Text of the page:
Dry Run Over IC Bridge
Keeping moisture out of electronic components before they enter the manufacturing process is a critical concern for the automotive sector. Melexis has tackled the problem and come up with a towering solution.
Cars have always needed to be safe, but safety is no longer just about having robust engine and chassis. With the shift in automotive technology being from mechanical to electronic, it is the performance of the electronic components that need to be completely reliable.
The consequences of failure can, of course, be devastating as these component manufacturers are all too aware. One of the leading players in the automotive semiconductor sensors market is Melexis, and it has recently completed the first phase of a new project to ensure components are delivered in the same impeccable condition that they were made in.
Moisture in semiconductors is a serious issue. Trapped moisture can vaporise and expand when subjected to the temperatures of a reflow oven during assembly. While this can lead to catastrophic failure of the part during the production process - an effect called ‘popcorning' - it can also introduce cracks and weaknesses in the component that could present reliability issues once the assembly is out on the market. It is an issue that is obviously taken very seriously both by the electronics assembly sector in the way that they handle and store components, and also by the semiconductor makers themselves.
What Melexis was aiming to achieve with this latest project was to provide additional assurance for the step from its semiconductor factory in Ieper, Belgium to its assembly customers. The site works round the clock to test around 40 million ICs a month principally sensors for the automotive market, though their high performance has also led to applications in consumer and industrial.
Bertrand Leterme, Manufacturing Manager at Ieper, explained he was “looking to control temperature, humidity and timing. The Dry Tower project enables us to do this accurately.”
Dry Tower is the solution provided by Totech, a company that was already well-known to Melexis. “Totech solutions and tools are known and used internally and at our customers,” continued Leterme, who also recognised ‘Totech's support and reactivity'.
This project was looking at the stage just before final packing and sending off to customers. All components will have had their final optical inspection before being taped and reeled, and then this final drying stage ensures components are completely dry before despatch. It is a stage that is standard - and defined by standards - within the industry. All components are held for a minimum of 24 hours at 1% RH (relative humidity).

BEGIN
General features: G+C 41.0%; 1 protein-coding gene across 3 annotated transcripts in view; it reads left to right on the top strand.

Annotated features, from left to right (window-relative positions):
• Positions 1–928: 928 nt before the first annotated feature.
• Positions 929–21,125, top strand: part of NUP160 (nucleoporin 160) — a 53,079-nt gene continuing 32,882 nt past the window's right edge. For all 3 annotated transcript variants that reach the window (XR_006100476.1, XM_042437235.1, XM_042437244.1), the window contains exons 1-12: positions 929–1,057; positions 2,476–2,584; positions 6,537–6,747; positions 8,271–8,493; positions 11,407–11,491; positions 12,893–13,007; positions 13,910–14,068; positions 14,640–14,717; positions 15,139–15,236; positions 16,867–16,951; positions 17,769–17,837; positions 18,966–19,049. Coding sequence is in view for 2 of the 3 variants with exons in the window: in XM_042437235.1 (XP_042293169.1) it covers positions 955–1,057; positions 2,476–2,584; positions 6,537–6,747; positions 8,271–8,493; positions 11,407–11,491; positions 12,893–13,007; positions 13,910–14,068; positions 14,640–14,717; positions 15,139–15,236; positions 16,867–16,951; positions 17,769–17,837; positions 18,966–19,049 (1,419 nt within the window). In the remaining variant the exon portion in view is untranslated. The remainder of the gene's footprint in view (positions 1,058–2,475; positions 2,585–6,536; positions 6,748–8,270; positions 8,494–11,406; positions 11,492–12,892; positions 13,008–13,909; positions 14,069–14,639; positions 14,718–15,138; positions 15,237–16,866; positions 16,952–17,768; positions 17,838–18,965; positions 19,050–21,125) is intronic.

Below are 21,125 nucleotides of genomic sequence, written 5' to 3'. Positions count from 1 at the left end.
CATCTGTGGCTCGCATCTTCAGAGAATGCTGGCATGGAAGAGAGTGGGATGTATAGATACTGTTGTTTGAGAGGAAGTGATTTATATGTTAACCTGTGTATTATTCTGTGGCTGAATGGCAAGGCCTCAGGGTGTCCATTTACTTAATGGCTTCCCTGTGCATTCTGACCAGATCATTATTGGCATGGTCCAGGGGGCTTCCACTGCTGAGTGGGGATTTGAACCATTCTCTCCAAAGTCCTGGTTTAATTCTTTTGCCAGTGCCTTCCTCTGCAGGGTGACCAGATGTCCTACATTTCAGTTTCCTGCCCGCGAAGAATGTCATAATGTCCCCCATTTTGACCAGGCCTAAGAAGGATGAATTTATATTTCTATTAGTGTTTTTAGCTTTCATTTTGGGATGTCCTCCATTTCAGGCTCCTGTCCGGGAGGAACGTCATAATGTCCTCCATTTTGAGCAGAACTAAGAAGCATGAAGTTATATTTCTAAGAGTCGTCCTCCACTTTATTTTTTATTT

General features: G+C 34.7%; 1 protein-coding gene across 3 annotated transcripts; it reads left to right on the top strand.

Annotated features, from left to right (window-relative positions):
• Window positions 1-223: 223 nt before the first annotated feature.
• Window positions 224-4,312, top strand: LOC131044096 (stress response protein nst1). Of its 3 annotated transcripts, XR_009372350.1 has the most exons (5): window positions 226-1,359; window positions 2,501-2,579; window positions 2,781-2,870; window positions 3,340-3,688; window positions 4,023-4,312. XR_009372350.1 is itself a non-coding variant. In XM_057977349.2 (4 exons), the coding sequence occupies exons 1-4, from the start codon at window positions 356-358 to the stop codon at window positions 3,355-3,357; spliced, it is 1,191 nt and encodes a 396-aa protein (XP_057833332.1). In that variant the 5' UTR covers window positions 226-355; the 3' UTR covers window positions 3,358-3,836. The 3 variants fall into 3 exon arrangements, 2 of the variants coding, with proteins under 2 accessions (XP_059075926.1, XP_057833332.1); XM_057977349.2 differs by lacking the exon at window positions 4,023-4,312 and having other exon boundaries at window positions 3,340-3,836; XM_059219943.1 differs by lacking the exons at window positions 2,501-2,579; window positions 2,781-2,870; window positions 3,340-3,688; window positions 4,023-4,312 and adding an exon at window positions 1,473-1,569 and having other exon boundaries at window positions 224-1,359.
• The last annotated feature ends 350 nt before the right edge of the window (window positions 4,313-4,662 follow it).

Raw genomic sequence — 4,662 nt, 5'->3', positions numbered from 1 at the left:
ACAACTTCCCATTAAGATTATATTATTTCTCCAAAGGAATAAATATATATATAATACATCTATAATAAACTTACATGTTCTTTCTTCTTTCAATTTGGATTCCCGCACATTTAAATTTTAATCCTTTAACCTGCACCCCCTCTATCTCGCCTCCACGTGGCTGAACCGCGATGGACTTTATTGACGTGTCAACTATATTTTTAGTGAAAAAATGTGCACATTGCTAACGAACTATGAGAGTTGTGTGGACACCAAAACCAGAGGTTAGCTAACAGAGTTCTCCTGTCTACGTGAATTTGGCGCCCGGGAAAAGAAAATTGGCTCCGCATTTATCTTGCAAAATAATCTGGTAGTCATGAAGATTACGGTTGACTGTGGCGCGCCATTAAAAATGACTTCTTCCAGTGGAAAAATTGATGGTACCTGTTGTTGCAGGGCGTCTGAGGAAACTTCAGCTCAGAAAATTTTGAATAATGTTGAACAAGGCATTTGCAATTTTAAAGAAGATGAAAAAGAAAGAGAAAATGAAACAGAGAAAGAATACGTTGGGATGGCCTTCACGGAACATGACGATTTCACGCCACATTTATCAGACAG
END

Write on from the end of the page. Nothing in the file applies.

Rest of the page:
Totech's standard drying cabinets were already being deployed at an earlier stage in the Melexis process. However, to use these cabinets for the final drying application would have meant a footprint of around three times that of the adopted Dry Tower solution - and floor space was one of the key considerations.
After benchmarking against another main European supplier, it was considered that the Dry Tower would offer the best solution. Leterme said: “Totech provided more technical answers to our concerns. And has proved in the past year to give good support in case of trouble - important in our market.”
The Dry Tower is really designed for automated storage with precise and proven environmental control technology. However, its ability to tie in with inventory control systems made this an ideal solution to Melexis' drying requirements. Leterme says: “It gives us the expected control and traceability for our products and our customers. There is also flexibility in the software to manage large batches of reels including a high automated quality control.”
Moreover, it will allow Melexis to continue to develop the project. “The tool is flexible and gives us capacity for potential future production automation projects,” Leterme commented. The next step over the coming year or so is to increase the level of automation with the addition of customised conveyors and other automated handling equipment - the Dry Tower is currently loaded and unloaded manually.
Perhaps, ultimately, the Dry Tower could play its part in a full ‘Smart factory' scenario. All component data is saved into a data base, from when it enters the system after reeling to when it leaves the Tower for packaging and shipping.
It sounds like a complex arrangement for a one-day stop-over for components on their way to their end application, especially as they will already have passed their ‘final' test. However, it is a stage that forms a crucial bridge connecting the often separate worlds of semicon and assembly, and it is imperative - if we are all to drive in efficient, comfortable and, most importantly, safe cars - that these components cross that bridge in perfect condition.